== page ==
Enclosure, Environment and Landscape in Southern England

Chapman, John, and Sylvia Seeliger | from Multimedia Library Collection:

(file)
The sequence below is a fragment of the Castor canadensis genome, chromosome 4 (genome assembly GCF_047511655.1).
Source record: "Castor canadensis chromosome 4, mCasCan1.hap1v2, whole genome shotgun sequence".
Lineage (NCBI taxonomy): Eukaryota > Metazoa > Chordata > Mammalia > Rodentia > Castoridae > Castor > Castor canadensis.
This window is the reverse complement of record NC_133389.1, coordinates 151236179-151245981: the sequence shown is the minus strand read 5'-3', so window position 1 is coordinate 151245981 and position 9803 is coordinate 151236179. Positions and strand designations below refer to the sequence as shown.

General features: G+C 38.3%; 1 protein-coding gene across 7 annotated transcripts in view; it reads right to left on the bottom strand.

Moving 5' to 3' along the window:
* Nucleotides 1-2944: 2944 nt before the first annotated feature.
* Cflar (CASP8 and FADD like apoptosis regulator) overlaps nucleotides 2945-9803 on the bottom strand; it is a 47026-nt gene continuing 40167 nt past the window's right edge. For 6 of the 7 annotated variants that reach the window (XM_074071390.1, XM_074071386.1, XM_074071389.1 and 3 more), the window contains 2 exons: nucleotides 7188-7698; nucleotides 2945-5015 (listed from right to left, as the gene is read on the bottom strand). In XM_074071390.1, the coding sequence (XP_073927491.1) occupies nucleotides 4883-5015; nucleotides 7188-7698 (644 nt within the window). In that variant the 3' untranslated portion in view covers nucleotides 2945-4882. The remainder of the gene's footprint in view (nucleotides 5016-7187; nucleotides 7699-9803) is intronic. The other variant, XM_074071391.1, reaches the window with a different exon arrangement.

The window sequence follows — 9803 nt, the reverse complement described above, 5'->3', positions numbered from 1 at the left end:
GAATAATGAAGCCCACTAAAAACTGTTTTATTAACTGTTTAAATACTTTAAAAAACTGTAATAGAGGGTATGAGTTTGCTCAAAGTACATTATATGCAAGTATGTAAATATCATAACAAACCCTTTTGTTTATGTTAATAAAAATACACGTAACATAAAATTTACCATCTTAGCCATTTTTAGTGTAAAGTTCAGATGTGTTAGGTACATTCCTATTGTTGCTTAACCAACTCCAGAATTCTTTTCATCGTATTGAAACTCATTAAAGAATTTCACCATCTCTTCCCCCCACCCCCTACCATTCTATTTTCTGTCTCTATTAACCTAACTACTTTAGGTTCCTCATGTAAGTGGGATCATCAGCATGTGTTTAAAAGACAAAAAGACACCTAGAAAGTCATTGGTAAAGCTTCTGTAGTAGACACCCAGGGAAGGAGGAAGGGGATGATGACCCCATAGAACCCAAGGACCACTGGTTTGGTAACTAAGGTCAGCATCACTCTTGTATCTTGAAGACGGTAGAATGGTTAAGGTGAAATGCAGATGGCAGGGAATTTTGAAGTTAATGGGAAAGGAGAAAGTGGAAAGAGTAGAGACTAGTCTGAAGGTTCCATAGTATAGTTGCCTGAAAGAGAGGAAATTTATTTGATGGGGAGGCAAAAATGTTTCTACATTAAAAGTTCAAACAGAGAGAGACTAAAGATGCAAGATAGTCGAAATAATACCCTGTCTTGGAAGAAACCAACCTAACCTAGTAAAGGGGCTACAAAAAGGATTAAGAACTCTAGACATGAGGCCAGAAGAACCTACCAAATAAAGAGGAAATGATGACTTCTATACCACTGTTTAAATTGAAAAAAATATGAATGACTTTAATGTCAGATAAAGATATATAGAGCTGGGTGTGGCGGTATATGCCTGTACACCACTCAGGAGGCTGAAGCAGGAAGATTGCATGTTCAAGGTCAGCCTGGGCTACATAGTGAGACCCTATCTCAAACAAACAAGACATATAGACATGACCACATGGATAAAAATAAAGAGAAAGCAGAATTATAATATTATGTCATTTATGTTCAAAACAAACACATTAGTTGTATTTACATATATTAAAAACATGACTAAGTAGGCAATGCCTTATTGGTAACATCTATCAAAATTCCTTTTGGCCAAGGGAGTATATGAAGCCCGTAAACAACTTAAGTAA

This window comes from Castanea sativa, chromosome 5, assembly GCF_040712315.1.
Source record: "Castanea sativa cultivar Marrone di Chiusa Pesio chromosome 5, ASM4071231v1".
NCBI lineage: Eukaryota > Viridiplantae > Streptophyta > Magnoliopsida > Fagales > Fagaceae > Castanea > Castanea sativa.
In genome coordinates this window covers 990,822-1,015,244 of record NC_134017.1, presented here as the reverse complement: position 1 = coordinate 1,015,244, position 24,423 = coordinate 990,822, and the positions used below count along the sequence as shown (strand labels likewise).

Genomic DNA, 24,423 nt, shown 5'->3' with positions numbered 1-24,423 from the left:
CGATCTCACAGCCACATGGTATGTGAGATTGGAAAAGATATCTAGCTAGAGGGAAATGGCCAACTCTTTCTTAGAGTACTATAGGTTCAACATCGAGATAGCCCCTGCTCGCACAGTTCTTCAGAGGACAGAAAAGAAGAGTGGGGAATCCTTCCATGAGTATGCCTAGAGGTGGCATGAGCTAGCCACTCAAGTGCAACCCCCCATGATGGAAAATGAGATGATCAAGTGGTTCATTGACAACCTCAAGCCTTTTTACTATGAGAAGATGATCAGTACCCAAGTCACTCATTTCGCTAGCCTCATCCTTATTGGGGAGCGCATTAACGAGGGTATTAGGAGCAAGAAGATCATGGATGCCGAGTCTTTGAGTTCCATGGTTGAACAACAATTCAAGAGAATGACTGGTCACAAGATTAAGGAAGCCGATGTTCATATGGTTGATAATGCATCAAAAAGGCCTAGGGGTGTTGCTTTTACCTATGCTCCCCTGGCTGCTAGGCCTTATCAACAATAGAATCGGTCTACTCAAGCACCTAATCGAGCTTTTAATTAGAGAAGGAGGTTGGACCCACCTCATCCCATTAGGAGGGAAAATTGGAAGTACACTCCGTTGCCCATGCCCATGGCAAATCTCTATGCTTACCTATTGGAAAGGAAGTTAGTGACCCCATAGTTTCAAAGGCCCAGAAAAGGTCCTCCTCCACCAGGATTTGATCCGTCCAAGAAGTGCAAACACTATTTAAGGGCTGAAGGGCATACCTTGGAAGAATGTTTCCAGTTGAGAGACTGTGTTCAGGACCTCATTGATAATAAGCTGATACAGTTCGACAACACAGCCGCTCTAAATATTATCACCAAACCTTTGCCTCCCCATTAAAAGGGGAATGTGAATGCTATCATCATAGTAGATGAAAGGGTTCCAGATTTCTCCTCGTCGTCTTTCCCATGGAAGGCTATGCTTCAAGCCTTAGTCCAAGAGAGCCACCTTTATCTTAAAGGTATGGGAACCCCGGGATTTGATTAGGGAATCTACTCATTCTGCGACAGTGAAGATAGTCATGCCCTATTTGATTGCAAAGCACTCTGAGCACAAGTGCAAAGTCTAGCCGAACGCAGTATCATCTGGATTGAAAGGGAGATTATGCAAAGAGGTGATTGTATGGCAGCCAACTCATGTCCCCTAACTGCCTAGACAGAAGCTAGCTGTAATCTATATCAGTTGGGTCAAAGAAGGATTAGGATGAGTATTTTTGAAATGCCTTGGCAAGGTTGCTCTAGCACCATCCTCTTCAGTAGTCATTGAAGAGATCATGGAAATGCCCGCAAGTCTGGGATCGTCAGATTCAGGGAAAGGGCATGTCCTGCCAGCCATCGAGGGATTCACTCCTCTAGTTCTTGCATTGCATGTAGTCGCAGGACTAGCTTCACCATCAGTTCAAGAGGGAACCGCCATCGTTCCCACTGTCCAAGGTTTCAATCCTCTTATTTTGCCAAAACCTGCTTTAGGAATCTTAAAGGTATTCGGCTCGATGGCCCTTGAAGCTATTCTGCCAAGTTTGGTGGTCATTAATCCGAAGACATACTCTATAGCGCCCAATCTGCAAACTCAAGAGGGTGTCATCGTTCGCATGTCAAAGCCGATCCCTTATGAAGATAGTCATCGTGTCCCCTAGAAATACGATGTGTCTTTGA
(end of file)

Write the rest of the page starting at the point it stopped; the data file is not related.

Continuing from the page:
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Chapman, John, and Sylvia Seeliger. Enclosure, Environment and Landscape in Southern England. Stroud, UK: Tempus, 2001. This book engages debates on the timing and location of the agricultural revolution by focusing on the process of enclosure in the southern English counties of Dorset, Hampshire, Sussex, and Wiltshire after 1700. The authors begin with two chapters that offer an overview of the enclosure process and an evaluation of the source material. Each of the remaining chapters deals with a single county and provides introductory and background materials, followed by sections on parliamentary enclosure, formal agreements, and informal enclosure. The story is overall one of local complexity within each county, and one which emphasizes the very diverse nature of the enclosure process. This included, for example, the clearing up operation of those remnants of open field left after informal enclosure. We are reminded of the often long time scales involved: although land at Findon (Sussex) was already being withdrawn from common use by 1542, there were still open field remnants by 1839. The final concluding chapter pulls the foregoing material together in an informative way and relates the enclosure process to the local farming systems, rural society, and the environment. It demonstrates that enclosure here could increase fragmentation through the enclosure of the commons; and that enclosure did not necessarily lead to reduced holding sizes or exclude small areas. Chapman and Seeliger’s basic argument is that by tracing all land that was open or commonable in 1700 and painstakingly tracking down how each area came to be enclosed, we shall discover a more revealing and complex picture than the traditional midland story. Indeed, they contend that in time we may come to appreciate that counties such as these represent a truer picture of England as a whole than those of the East Midlands. (Text adapted from an H-Net review by Brian Short.)